By Christine Todd Whitman
June 15, 2012

I recently celebrated the release of a new book about the people and wildlife of Delaware Bay: Life Along the Delaware Bay. The book very colorfully informs us about the incredible array of important wildlife and fish of this great bay, as well as about the bay’s rich cultural resources, and the area’s rich fishing and agricultural history. The book’s primary focus, however, is the Delaware Bay’s monumental importance as a shorebird migratory stopover, one of the most crucial in the world.

As the book reminds us, after Chesapeake Bay, Delaware Bay is one of the East Coast’s largest and most diverse bays. Each year, half a million shorebirds – the largest gathering of migrating shorebirds in the Western Atlantic flyway – come to the bay to feed on the eggs of horseshoe crabs because the bay has the largest population of these crabs in the world. The Bay’s location is singularly relevant in its overlap between the ranges of many northern and southern bird species, and hence why New Jersey is the site of the annual World Series of Birding.

This, and the many other opportunities for recreation and tourism in the area, fuel an economic engine that is many millions of dollars strong. The marsh that fringes the open water of Delaware Bay is one of the most extensive wetlands on the entire east coast. In short, Delaware Bay is one of the most important estuaries in our country and it deserves great recognition, competent care and our pride.

We also need to bring about the permanent protection of this migratory stopover. Unfortunately that distinction is as far from us now as it was in 1997 when I first placed a moratorium on what had become a severely depletive harvest of horseshoe crabs. Despite our actions in New Jersey, the continued over-harvest of crabs elsewhere has led to a rapid decline of these otherwise resilient creatures, virtually destroying this migratory stopover. Now, at least one shorebird is threatened with extinction – the – and other species will follow if we fail to take sufficient action. New Jersey is doing its part and in February listed the Red Knot as endangered. I hope actions will follow elsewhere in time to prevent the total collapse of shorebird and horseshoe crab populations.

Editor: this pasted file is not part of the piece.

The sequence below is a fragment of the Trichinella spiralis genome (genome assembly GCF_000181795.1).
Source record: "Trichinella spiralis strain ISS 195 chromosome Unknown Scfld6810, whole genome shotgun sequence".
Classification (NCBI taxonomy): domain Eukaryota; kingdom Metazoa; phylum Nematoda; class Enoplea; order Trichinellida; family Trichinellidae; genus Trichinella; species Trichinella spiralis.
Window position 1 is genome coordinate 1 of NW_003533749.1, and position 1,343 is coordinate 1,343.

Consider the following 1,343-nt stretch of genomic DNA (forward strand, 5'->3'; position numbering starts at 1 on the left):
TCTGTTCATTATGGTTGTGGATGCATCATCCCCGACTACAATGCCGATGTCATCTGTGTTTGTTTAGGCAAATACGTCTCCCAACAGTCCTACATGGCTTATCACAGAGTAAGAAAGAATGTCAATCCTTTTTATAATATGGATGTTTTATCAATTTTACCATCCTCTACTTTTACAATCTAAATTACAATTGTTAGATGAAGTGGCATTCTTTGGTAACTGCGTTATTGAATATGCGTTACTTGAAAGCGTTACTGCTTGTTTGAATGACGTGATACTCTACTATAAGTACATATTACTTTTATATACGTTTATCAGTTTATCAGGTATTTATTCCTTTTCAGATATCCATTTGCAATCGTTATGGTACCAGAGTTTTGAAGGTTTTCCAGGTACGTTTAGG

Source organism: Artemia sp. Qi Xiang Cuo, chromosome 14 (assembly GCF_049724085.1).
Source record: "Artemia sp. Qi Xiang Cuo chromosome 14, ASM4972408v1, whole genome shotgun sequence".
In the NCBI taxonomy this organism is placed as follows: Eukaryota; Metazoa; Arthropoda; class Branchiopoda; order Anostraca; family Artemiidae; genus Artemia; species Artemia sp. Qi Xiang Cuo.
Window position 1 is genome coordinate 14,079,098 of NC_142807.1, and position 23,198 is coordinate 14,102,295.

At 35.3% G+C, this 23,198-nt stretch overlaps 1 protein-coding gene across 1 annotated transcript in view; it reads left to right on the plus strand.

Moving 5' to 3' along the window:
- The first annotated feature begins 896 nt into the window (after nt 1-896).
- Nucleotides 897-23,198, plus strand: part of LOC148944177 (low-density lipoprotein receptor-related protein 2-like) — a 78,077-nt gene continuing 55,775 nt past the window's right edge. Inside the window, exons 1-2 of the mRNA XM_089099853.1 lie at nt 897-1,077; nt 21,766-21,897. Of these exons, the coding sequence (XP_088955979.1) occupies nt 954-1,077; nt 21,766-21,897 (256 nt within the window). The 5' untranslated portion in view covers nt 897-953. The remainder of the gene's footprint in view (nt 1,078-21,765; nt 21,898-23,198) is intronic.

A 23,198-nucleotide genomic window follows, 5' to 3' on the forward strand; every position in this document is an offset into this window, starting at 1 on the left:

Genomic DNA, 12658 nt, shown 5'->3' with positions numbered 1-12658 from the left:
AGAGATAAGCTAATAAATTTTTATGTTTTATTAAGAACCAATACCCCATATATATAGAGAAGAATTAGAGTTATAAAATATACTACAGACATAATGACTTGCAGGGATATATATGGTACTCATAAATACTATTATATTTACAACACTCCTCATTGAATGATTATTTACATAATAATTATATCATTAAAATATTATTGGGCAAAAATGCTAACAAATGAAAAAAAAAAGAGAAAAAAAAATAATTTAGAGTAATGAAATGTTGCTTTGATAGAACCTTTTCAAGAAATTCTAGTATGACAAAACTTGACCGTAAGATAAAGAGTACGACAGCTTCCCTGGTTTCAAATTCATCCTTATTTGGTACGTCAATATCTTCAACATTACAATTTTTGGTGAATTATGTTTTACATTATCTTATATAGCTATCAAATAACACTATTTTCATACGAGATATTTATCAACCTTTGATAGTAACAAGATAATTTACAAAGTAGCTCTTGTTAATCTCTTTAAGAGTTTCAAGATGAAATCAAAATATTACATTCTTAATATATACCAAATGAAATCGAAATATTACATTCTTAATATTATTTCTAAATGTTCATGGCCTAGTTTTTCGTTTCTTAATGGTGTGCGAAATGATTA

I strongly encourage you to read Life Along the Delaware Bay. Learn about the important natural history of this extraordinary place. Understand better the problems it faces. Appreciate why the horseshoe crab, a species that is essentially unchanged after 430 million years on this planet, and the Red Knot, are two of the most fascinating animals on earth. And see why we managed to plummet their numbers to crisis levels in just a few short years. As the book notes, horseshoe crabs “have survived ice ages and meteor strikes that caused the mass extinction of most other species, yet they may not survive the effect of modern man.” Finally, see why the sustainable management of the bays fisheries is critical to both our natural and cultural resources of the bay. I think you’ll see why Delaware Bay is one of the greatest natural places on earth, right in our own backyard.